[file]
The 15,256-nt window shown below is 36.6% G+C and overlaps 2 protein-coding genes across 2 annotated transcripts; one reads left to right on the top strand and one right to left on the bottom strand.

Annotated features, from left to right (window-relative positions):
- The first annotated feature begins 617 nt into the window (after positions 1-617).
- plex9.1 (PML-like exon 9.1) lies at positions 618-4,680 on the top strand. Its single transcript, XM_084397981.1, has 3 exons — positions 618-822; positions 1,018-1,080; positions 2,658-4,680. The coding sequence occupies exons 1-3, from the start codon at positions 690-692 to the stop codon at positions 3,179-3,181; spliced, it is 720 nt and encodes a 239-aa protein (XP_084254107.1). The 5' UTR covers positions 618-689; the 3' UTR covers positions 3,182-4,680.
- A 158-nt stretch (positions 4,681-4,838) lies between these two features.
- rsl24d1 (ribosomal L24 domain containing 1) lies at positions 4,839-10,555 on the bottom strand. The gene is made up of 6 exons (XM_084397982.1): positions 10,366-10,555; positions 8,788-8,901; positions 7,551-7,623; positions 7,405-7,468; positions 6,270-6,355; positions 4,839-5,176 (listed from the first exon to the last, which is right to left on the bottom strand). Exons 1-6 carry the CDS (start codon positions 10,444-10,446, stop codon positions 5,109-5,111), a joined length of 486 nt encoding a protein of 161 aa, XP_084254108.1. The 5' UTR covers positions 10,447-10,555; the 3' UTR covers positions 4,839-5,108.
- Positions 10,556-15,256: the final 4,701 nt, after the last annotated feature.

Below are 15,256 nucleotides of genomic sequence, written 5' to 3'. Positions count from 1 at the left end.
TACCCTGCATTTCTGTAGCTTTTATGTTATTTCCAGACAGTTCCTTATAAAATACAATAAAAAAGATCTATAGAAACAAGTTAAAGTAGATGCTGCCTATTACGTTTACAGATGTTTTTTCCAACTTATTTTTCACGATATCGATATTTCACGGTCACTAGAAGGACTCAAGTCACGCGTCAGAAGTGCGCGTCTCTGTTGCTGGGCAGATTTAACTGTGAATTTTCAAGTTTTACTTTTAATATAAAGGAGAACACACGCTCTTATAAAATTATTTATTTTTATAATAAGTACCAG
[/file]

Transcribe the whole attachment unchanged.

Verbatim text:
The 15,256-nt window shown below is 36.6% G+C and overlaps 2 protein-coding genes across 2 annotated transcripts; one reads left to right on the top strand and one right to left on the bottom strand.

Annotated features, from left to right (window-relative positions):
- The first annotated feature begins 617 nt into the window (after positions 1-617).
- plex9.1 (PML-like exon 9.1) lies at positions 618-4,680 on the top strand. Its single transcript, XM_084397981.1, has 3 exons — positions 618-822; positions 1,018-1,080; positions 2,658-4,680. The coding sequence occupies exons 1-3, from the start codon at positions 690-692 to the stop codon at positions 3,179-3,181; spliced, it is 720 nt and encodes a 239-aa protein (XP_084254107.1). The 5' UTR covers positions 618-689; the 3' UTR covers positions 3,182-4,680.
- A 158-nt stretch (positions 4,681-4,838) lies between these two features.
- rsl24d1 (ribosomal L24 domain containing 1) lies at positions 4,839-10,555 on the bottom strand. The gene is made up of 6 exons (XM_084397982.1): positions 10,366-10,555; positions 8,788-8,901; positions 7,551-7,623; positions 7,405-7,468; positions 6,270-6,355; positions 4,839-5,176 (listed from the first exon to the last, which is right to left on the bottom strand). Exons 1-6 carry the CDS (start codon positions 10,444-10,446, stop codon positions 5,109-5,111), a joined length of 486 nt encoding a protein of 161 aa, XP_084254108.1. The 5' UTR covers positions 10,447-10,555; the 3' UTR covers positions 4,839-5,108.
- Positions 10,556-15,256: the final 4,701 nt, after the last annotated feature.

Below are 15,256 nucleotides of genomic sequence, written 5' to 3'. Positions count from 1 at the left end.
TACCCTGCATTTCTGTAGCTTTTATGTTATTTCCAGACAGTTCCTTATAAAATACAATAAAAAAGATCTATAGAAACAAGTTAAAGTAGATGCTGCCTATTACGTTTACAGATGTTTTTTCCAACTTATTTTTCACGATATCGATATTTCACGGTCACTAGAAGGACTCAAGTCACGCGTCAGAAGTGCGCGTCTCTGTTGCTGGGCAGATTTAACTGTGAATTTTCAAGTTTTACTTTTAATATAAAGGAGAACACACGCTCTTATAAAATTATTTATTTTTATAATAAGTACCAG